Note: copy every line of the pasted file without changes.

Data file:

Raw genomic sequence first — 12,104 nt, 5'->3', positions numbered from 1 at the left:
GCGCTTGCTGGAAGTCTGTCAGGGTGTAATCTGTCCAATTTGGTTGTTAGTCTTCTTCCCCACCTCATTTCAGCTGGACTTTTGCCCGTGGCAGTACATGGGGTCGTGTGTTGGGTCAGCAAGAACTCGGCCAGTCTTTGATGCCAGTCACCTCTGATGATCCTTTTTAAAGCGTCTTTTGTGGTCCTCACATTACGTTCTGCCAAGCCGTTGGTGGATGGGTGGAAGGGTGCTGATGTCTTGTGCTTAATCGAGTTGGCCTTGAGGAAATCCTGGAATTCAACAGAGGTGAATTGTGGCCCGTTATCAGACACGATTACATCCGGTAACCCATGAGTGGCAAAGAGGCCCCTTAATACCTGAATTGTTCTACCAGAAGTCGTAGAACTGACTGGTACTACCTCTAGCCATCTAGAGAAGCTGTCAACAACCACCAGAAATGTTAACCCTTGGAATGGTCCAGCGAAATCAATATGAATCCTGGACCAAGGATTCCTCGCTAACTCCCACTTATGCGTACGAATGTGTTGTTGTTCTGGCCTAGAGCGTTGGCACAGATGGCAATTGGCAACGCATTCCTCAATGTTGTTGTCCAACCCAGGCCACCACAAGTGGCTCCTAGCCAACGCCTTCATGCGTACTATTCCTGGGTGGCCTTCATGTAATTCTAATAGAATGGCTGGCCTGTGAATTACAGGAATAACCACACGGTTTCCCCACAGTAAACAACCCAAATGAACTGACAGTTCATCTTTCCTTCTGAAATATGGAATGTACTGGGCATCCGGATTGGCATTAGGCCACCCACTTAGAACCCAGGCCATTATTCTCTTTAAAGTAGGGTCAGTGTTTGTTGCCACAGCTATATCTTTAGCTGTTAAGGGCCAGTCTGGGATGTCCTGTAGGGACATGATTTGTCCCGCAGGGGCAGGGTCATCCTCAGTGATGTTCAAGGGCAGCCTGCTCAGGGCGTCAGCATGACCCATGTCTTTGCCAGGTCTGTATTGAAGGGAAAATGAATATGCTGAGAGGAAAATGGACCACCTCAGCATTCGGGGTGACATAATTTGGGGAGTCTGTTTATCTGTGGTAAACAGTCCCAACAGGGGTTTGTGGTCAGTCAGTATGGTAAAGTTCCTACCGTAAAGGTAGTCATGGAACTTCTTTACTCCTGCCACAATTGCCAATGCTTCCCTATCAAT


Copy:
Raw genomic sequence first — 12,104 nt, 5'->3', positions numbered from 1 at the left:
GCGCTTGCTGGAAGTCTGTCAGGGTGTAATCTGTCCAATTTGGTTGTTAGTCTTCTTCCCCACCTCATTTCAGCTGGACTTTTGCCCGTGGCAGTACATGGGGTCGTGTGTTGGGTCAGCAAGAACTCGGCCAGTCTTTGATGCCAGTCACCTCTGATGATCCTTTTTAAAGCGTCTTTTGTGGTCCTCACATTACGTTCTGCCAAGCCGTTGGTGGATGGGTGGAAGGGTGCTGATGTCTTGTGCTTAATCGAGTTGGCCTTGAGGAAATCCTGGAATTCAACAGAGGTGAATTGTGGCCCGTTATCAGACACGATTACATCCGGTAACCCATGAGTGGCAAAGAGGCCCCTTAATACCTGAATTGTTCTACCAGAAGTCGTAGAACTGACTGGTACTACCTCTAGCCATCTAGAGAAGCTGTCAACAACCACCAGAAATGTTAACCCTTGGAATGGTCCAGCGAAATCAATATGAATCCTGGACCAAGGATTCCTCGCTAACTCCCACTTATGCGTACGAATGTGTTGTTGTTCTGGCCTAGAGCGTTGGCACAGATGGCAATTGGCAACGCATTCCTCAATGTTGTTGTCCAACCCAGGCCACCACAAGTGGCTCCTAGCCAACGCCTTCATGCGTACTATTCCTGGGTGGCCTTCATGTAATTCTAATAGAATGGCTGGCCTGTGAATTACAGGAATAACCACACGGTTTCCCCACAGTAAACAACCCAAATGAACTGACAGTTCATCTTTCCTTCTGAAATATGGAATGTACTGGGCATCCGGATTGGCATTAGGCCACCCACTTAGAACCCAGGCCATTATTCTCTTTAAAGTAGGGTCAGTGTTTGTTGCCACAGCTATATCTTTAGCTGTTAAGGGCCAGTCTGGGATGTCCTGTAGGGACATGATTTGTCCCGCAGGGGCAGGGTCATCCTCAGTGATGTTCAAGGGCAGCCTGCTCAGGGCGTCAGCATGACCCATGTCTTTGCCAGGTCTGTATTGAAGGGAAAATGAATATGCTGAGAGGAAAATGGACCACCTCAGCATTCGGGGTGACATAATTTGGGGAGTCTGTTTATCTGTGGTAAACAGTCCCAACAGGGGTTTGTGGTCAGTCAGTATGGTAAAGTTCCTACCGTAAAGGTAGTCATGGAACTTCTTTACTCCTGCCACAATTGCCAATGCTTCCCTATCAAT